Cypress College’s Title V project, titled Enhancing the Student Experience through Guided Pathways, will benefit the current 16,000-plus students, along with thousands of students who will follow in future years. Every student who attends Cypress College will have an improved institutional structure that facilitates achieving completion.

In alignment with the Guided Pathways goals, this Title V project will shorten the amount of time students need to complete their programs of study, improve their chances of university transfer and degree or certificate attainment, and reduce the cost of instructional materials by eliminating those items that don’t move them closer to their goals.

In fall 2018, 49% of the 16,042 enrolled Cypress College students were Hispanic, and 65.5% of these students received financial aid; nearly half of all students are first-generation college students. This means the long-term results are likely to positively impact the most vulnerable communities in the college’s service area.

About Title V:

The Developing Hispanic-Serving Institutions (DHSI) Program provides grants to assist HSIs to expand educational opportunities for, and improve the attainment of, Hispanic students. These grants also enable HSIs to expand and enhance their academic offerings, program quality, and institutional stability. Title V is a component of the U.S. Higher Education Act.

About Cypress College:

Cypress College offers students a pathway to their future in an environment in which employees commit to joining students on their educational journey. The college’s half-million-plus alumni include actors, athletes, doctors, executives, mechanics, nurses, and teachers. For some, Cypress College is the ticket into their university of choice, and for others, it provides essential training for a prosperous career. Just one Cypress College class is often all it takes to provide cutting-edge skills that lead to a promotion or a new job.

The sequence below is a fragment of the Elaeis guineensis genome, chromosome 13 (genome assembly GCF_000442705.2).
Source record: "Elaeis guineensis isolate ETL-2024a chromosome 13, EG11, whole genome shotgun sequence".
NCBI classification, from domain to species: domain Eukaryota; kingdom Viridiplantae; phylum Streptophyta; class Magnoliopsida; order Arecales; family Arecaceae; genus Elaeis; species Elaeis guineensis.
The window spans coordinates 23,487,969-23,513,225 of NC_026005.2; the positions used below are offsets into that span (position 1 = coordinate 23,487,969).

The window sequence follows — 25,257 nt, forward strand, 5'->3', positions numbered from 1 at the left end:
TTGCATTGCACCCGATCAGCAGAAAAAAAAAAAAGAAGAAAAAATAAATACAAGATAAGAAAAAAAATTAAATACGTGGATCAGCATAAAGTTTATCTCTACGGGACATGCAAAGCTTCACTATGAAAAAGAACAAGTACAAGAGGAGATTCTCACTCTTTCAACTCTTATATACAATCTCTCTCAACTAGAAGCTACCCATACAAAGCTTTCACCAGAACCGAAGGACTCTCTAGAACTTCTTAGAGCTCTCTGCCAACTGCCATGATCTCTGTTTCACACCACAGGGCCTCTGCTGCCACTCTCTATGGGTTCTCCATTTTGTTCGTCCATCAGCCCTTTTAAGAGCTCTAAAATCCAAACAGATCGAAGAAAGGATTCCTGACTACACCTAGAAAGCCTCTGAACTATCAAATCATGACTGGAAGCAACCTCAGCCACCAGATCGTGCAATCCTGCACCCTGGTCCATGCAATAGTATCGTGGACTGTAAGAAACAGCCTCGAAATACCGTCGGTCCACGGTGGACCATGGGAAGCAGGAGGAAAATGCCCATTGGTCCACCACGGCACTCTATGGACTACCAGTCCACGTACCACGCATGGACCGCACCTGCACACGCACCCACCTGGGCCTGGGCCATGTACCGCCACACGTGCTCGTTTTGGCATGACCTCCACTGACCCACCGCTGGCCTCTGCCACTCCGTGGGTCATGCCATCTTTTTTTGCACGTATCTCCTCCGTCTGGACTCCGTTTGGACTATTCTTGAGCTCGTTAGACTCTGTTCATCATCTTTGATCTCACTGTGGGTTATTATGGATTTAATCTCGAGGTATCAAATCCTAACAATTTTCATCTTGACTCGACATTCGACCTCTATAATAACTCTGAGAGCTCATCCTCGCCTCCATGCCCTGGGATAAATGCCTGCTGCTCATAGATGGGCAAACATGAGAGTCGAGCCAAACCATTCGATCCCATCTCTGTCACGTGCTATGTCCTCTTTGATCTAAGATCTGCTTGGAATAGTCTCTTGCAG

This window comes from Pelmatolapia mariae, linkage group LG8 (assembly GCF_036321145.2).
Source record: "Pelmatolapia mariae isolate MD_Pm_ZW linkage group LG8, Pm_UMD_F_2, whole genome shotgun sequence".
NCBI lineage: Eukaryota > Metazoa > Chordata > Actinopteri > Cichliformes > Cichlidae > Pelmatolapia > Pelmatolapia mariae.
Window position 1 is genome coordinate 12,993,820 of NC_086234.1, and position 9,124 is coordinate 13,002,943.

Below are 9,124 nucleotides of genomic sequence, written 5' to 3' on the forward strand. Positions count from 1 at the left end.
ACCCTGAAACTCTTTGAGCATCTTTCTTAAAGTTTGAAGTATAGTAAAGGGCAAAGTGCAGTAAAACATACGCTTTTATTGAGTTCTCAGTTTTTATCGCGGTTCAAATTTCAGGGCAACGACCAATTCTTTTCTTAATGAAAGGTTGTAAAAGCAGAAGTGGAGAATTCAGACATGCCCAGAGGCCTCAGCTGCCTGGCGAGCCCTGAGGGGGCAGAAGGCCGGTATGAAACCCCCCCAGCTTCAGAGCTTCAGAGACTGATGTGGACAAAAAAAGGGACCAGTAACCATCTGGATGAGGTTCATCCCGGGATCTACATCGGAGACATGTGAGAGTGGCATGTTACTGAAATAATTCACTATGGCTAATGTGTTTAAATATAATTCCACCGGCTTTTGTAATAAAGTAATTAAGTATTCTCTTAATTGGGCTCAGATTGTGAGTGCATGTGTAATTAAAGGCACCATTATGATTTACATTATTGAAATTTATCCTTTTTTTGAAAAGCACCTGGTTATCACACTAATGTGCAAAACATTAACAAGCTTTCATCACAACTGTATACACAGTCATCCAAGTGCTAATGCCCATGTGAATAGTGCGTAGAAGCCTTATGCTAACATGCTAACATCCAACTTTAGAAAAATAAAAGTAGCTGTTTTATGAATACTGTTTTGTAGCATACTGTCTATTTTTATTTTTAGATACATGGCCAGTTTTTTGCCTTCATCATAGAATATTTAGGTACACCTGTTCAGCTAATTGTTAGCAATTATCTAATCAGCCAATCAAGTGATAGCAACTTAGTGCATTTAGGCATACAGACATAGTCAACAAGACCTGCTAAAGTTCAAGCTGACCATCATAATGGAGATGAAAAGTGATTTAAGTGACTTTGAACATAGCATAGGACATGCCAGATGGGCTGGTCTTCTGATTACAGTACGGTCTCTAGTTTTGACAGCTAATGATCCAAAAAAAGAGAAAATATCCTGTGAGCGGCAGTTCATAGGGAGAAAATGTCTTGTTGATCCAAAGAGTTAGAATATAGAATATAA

Cypress College’s 16,000 students and the highly qualified teaching faculty are proud of the many excellent academic and vocational programs. Cypress College offers 56 university-transfer majors, 176 career-certificate programs, and degrees in 73 areas of study. The college’s traditional semesters begin in January and August, while short-term courses start throughout the year. A Cypress College education costs $46 per unit — $138 for a typical, full-credit class — California’s lowest tuition. Financial aid and scholarships are also available to qualifying students.

Cypress College is one of three campuses in the North Orange County Community College District and a member of the 115-campus California Community College system. The college primarily serves the cities of Anaheim, Buena Park, Cypress, Garden Grove, La Palma, Los Alamitos, Seal Beach, and Stanton.

Located at 9200 Valley View Street in Cypress, the college is easily accessible from several Southern California freeways, including the 5, 91, 605, 22, and 405. The campus is just a stone’s-throw from Downtown Disney and Knott’s Berry Farm.

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Cypress College Displays ‘Hostile Terrain,’ Brings Attention to Humanitarian Crisis at Southern Border

Bringing America’s humanitarian crisis at its southern border front and center, Cypress College presents “Hostile Terrain,” a global pop-up installation and wall map created by anthropologist Jason De León.

“Hostile Terrain,” organized by the North Orange County Community College District Office of Diversity and Compliance, asks visitors to fill toe-tags with information about the more than 3,000 individuals who have died trying to cross into the United States through the Sonoran Desert over the past 25 years. Participants are then asked to place the tags on the map in the exact location where the person’s body was found.

“This has been happening for 20 years — people are dying in the Arizona desert,” De León told Associated Press earlier this year. “Nobody, Republican or Democrat, seems to want to talk about this.”

The display serves as a distressing reminder of the United States’ immigration enforcement policy, “Prevention Through Deterrence,” which was designed to discourage migrants from attempting to cross the border near urban ports of entry, forcing them to take a much more dangerous route. Since the policy was put into place in 1994, 3,116 people have died, largely from dehydration and hypothermia.

De León, author of “The Land of Open Graves: Living and Dying on the Migrant Trail,” is a professor of anthropology and Chicana/o studies at the University of California, Los Angeles and executive director of the Undocumented Migration Project, a 501(c)(3). “Hostile Terrain” serves as the precursor prototype to De León’s 2020 global participatory exhibition of the same name.